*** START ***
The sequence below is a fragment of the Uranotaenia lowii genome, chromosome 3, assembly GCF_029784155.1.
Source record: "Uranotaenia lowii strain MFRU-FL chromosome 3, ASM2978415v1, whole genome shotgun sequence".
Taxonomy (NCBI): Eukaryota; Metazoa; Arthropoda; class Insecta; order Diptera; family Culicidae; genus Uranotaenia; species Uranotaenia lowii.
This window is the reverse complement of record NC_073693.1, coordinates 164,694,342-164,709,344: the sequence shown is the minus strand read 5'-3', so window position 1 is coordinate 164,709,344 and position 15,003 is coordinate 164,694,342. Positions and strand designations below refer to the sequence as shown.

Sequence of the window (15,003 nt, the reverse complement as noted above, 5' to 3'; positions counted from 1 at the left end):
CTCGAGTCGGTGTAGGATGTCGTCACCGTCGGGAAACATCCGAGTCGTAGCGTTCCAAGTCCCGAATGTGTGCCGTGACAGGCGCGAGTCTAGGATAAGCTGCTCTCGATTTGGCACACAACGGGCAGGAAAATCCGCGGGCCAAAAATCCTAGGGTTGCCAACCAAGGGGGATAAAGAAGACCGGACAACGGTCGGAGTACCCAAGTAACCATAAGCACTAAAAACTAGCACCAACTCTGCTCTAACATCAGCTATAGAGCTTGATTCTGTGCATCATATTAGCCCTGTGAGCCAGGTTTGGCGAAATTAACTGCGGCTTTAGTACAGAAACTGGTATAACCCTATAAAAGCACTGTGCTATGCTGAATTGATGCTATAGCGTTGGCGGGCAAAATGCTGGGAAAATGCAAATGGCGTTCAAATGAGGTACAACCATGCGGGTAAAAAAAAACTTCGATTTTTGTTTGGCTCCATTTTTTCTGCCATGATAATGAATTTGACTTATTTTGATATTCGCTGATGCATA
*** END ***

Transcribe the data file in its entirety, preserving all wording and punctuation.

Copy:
The sequence below is a fragment of the Uranotaenia lowii genome, chromosome 3, assembly GCF_029784155.1.
Source record: "Uranotaenia lowii strain MFRU-FL chromosome 3, ASM2978415v1, whole genome shotgun sequence".
Taxonomy (NCBI): Eukaryota; Metazoa; Arthropoda; class Insecta; order Diptera; family Culicidae; genus Uranotaenia; species Uranotaenia lowii.
This window is the reverse complement of record NC_073693.1, coordinates 164,694,342-164,709,344: the sequence shown is the minus strand read 5'-3', so window position 1 is coordinate 164,709,344 and position 15,003 is coordinate 164,694,342. Positions and strand designations below refer to the sequence as shown.

Sequence of the window (15,003 nt, the reverse complement as noted above, 5' to 3'; positions counted from 1 at the left end):
CTCGAGTCGGTGTAGGATGTCGTCACCGTCGGGAAACATCCGAGTCGTAGCGTTCCAAGTCCCGAATGTGTGCCGTGACAGGCGCGAGTCTAGGATAAGCTGCTCTCGATTTGGCACACAACGGGCAGGAAAATCCGCGGGCCAAAAATCCTAGGGTTGCCAACCAAGGGGGATAAAGAAGACCGGACAACGGTCGGAGTACCCAAGTAACCATAAGCACTAAAAACTAGCACCAACTCTGCTCTAACATCAGCTATAGAGCTTGATTCTGTGCATCATATTAGCCCTGTGAGCCAGGTTTGGCGAAATTAACTGCGGCTTTAGTACAGAAACTGGTATAACCCTATAAAAGCACTGTGCTATGCTGAATTGATGCTATAGCGTTGGCGGGCAAAATGCTGGGAAAATGCAAATGGCGTTCAAATGAGGTACAACCATGCGGGTAAAAAAAAACTTCGATTTTTGTTTGGCTCCATTTTTTCTGCCATGATAATGAATTTGACTTATTTTGATATTCGCTGATGCATA